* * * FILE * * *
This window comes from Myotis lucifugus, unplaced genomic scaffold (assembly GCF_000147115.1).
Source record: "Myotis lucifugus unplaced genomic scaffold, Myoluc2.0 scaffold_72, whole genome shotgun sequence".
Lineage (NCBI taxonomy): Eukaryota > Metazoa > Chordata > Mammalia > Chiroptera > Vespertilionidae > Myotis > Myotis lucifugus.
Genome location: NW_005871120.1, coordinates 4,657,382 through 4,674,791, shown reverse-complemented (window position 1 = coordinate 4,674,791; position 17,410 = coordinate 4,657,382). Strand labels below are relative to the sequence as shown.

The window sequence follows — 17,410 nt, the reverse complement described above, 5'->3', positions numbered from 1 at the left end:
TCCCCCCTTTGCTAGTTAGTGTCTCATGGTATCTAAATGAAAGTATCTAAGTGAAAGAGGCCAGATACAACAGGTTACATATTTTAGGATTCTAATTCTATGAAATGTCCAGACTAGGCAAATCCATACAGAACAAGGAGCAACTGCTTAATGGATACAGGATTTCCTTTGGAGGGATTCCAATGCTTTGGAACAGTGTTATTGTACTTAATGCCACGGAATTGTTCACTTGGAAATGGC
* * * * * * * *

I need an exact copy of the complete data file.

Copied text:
This window comes from Myotis lucifugus, unplaced genomic scaffold (assembly GCF_000147115.1).
Source record: "Myotis lucifugus unplaced genomic scaffold, Myoluc2.0 scaffold_72, whole genome shotgun sequence".
Lineage (NCBI taxonomy): Eukaryota > Metazoa > Chordata > Mammalia > Chiroptera > Vespertilionidae > Myotis > Myotis lucifugus.
Genome location: NW_005871120.1, coordinates 4,657,382 through 4,674,791, shown reverse-complemented (window position 1 = coordinate 4,674,791; position 17,410 = coordinate 4,657,382). Strand labels below are relative to the sequence as shown.

The window sequence follows — 17,410 nt, the reverse complement described above, 5'->3', positions numbered from 1 at the left end:
TCCCCCCTTTGCTAGTTAGTGTCTCATGGTATCTAAATGAAAGTATCTAAGTGAAAGAGGCCAGATACAACAGGTTACATATTTTAGGATTCTAATTCTATGAAATGTCCAGACTAGGCAAATCCATACAGAACAAGGAGCAACTGCTTAATGGATACAGGATTTCCTTTGGAGGGATTCCAATGCTTTGGAACAGTGTTATTGTACTTAATGCCACGGAATTGTTCACTTGGAAATGGC